Riots against “Pharoah” in Egypt

In the month of January of the year 2011, a revolution broke loose in Egypt. It was the sort of morally vibrant revolution that inspired upheaval in countries around the Eastern Hemisphere. Men and women marched through the streets of every major city, rioting in Cairo and rallying in Alexandria. And their actions were in no way simply violence -driven, as is the common view of revolution in this modern world. The citizens of the country rallied to lower the crime that had arisen since revolution began and communal efforts were made to reduce opposition to non-violent demonstrations. But human rights had been spat on from on high for far too long, and the people were not entirely forgiving. The men and women of Egypt saw that the corrupt government was dismantled, and in its place, Mohamed Morsi was elected as the fifth president of Egypt.

Now, many Egyptians, particularly the women who spearheaded the revolution as surely as any of the men, affirm that the conflict begins anew.

Since his rise to power, Morsi has wielded tyrannical powers that have earned him the nickname; “The Pharoah” amongst opposing circles. He has passed laws allowing himself immunity from legal repercussions and to do whatever it takes to ensure the “survival of the revolution”.

That is to say, he has the power to squash all opposition with force, at a whim, without retribution, just so long as he can paint it a certain color. And he has been wielding that power, using police to attack protesters and shielding the passing of a contentious new constitution.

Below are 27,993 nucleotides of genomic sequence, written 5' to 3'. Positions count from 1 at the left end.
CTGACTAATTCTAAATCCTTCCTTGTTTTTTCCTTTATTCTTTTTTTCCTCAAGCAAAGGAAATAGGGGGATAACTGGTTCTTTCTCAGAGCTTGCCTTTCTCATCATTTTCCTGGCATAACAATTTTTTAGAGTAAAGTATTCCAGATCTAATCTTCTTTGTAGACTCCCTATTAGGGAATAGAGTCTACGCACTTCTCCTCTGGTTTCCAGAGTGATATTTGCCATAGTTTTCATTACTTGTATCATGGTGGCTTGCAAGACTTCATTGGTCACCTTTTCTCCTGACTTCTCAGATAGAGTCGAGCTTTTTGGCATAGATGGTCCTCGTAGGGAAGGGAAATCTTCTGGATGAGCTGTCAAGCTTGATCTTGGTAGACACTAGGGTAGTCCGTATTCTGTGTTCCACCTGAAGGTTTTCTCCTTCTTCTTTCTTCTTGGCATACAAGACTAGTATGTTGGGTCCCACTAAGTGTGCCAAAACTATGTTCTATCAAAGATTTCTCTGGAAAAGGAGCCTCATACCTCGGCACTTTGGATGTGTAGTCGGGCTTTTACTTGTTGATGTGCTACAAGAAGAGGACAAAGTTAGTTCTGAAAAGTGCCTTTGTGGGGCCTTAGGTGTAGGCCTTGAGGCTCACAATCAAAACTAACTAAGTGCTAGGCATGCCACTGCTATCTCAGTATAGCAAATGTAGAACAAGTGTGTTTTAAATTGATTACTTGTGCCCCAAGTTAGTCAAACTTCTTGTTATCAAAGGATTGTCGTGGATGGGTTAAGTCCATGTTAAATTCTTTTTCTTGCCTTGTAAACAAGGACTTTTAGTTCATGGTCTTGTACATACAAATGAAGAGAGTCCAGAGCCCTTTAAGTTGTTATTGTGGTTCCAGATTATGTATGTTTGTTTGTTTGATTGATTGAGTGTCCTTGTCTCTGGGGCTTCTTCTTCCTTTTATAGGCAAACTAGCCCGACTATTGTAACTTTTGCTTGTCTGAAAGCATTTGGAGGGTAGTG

This constitution sweeps away national recognition of women’s rights in Egypt, which will likely be used to legalize lowering the legal age of marriage from 18 to 13, or even as low as nine years old. This is not as baseless as it might seem to the culturally unacquainted. Child marriage is common despite criminalization, and current laws make children born of these illegal marriages ineligible for certificates of birth, which in turn makes it impossible for these children to get a public education and forces people into poverty. Advocates of the law believe it is the easiest way to remove this barrier to the innocents, circumventing rather than simply nullifying the offending law. However, despite potential benefits, there are many against these controversial laws, worried of a surge in child marriages and underage births that may occur, should it be legal. The same constitution goes on to eliminate a political voice for women, and Morsi has threatened to go so far as to decriminalize Egypt’s distasteful practice of female genital mutilation. This other questionable political action coming from  Morsi has been largely supported by a group called the Muslim Brotherhood, which has used Morsi’s power to push Islamist jurisdiction forward.